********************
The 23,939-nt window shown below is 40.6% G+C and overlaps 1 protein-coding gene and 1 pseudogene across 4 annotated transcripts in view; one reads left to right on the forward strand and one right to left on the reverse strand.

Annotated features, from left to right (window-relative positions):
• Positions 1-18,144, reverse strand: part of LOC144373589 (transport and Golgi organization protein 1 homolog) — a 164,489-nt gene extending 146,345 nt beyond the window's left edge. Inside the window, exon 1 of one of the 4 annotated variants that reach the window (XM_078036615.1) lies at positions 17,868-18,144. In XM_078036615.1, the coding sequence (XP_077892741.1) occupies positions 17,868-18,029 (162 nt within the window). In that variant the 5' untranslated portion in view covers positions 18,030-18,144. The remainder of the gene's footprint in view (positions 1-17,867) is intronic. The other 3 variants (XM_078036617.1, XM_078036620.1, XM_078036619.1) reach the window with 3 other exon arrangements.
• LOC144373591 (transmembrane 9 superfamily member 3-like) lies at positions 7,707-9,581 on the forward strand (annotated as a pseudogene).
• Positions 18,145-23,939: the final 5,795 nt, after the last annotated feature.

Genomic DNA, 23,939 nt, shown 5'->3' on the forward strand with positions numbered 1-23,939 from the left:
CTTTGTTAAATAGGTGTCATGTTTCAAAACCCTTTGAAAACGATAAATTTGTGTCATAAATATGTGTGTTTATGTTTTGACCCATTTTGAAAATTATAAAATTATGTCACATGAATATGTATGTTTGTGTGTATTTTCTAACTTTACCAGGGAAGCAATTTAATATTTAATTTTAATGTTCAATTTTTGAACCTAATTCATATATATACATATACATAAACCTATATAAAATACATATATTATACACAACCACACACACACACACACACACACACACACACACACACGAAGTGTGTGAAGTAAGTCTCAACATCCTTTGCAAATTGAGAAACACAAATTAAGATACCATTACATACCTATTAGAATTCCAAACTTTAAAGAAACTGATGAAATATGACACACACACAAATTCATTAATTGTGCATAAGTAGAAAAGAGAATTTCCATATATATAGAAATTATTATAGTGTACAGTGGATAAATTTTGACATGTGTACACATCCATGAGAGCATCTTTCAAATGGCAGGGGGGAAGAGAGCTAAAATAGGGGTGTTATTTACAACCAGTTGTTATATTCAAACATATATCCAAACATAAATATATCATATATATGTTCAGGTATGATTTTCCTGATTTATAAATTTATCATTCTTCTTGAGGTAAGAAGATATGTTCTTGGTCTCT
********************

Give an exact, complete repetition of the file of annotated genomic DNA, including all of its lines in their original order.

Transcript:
The 23,939-nt window shown below is 40.6% G+C and overlaps 1 protein-coding gene and 1 pseudogene across 4 annotated transcripts in view; one reads left to right on the forward strand and one right to left on the reverse strand.

Annotated features, from left to right (window-relative positions):
• Positions 1-18,144, reverse strand: part of LOC144373589 (transport and Golgi organization protein 1 homolog) — a 164,489-nt gene extending 146,345 nt beyond the window's left edge. Inside the window, exon 1 of one of the 4 annotated variants that reach the window (XM_078036615.1) lies at positions 17,868-18,144. In XM_078036615.1, the coding sequence (XP_077892741.1) occupies positions 17,868-18,029 (162 nt within the window). In that variant the 5' untranslated portion in view covers positions 18,030-18,144. The remainder of the gene's footprint in view (positions 1-17,867) is intronic. The other 3 variants (XM_078036617.1, XM_078036620.1, XM_078036619.1) reach the window with 3 other exon arrangements.
• LOC144373591 (transmembrane 9 superfamily member 3-like) lies at positions 7,707-9,581 on the forward strand (annotated as a pseudogene).
• Positions 18,145-23,939: the final 5,795 nt, after the last annotated feature.

Genomic DNA, 23,939 nt, shown 5'->3' on the forward strand with positions numbered 1-23,939 from the left:
CTTTGTTAAATAGGTGTCATGTTTCAAAACCCTTTGAAAACGATAAATTTGTGTCATAAATATGTGTGTTTATGTTTTGACCCATTTTGAAAATTATAAAATTATGTCACATGAATATGTATGTTTGTGTGTATTTTCTAACTTTACCAGGGAAGCAATTTAATATTTAATTTTAATGTTCAATTTTTGAACCTAATTCATATATATACATATACATAAACCTATATAAAATACATATATTATACACAACCACACACACACACACACACACACACACACACACACACGAAGTGTGTGAAGTAAGTCTCAACATCCTTTGCAAATTGAGAAACACAAATTAAGATACCATTACATACCTATTAGAATTCCAAACTTTAAAGAAACTGATGAAATATGACACACACACAAATTCATTAATTGTGCATAAGTAGAAAAGAGAATTTCCATATATATAGAAATTATTATAGTGTACAGTGGATAAATTTTGACATGTGTACACATCCATGAGAGCATCTTTCAAATGGCAGGGGGGAAGAGAGCTAAAATAGGGGTGTTATTTACAACCAGTTGTTATATTCAAACATATATCCAAACATAAATATATCATATATATGTTCAGGTATGATTTTCCTGATTTATAAATTTATCATTCTTCTTGAGGTAAGAAGATATGTTCTTGGTCTCT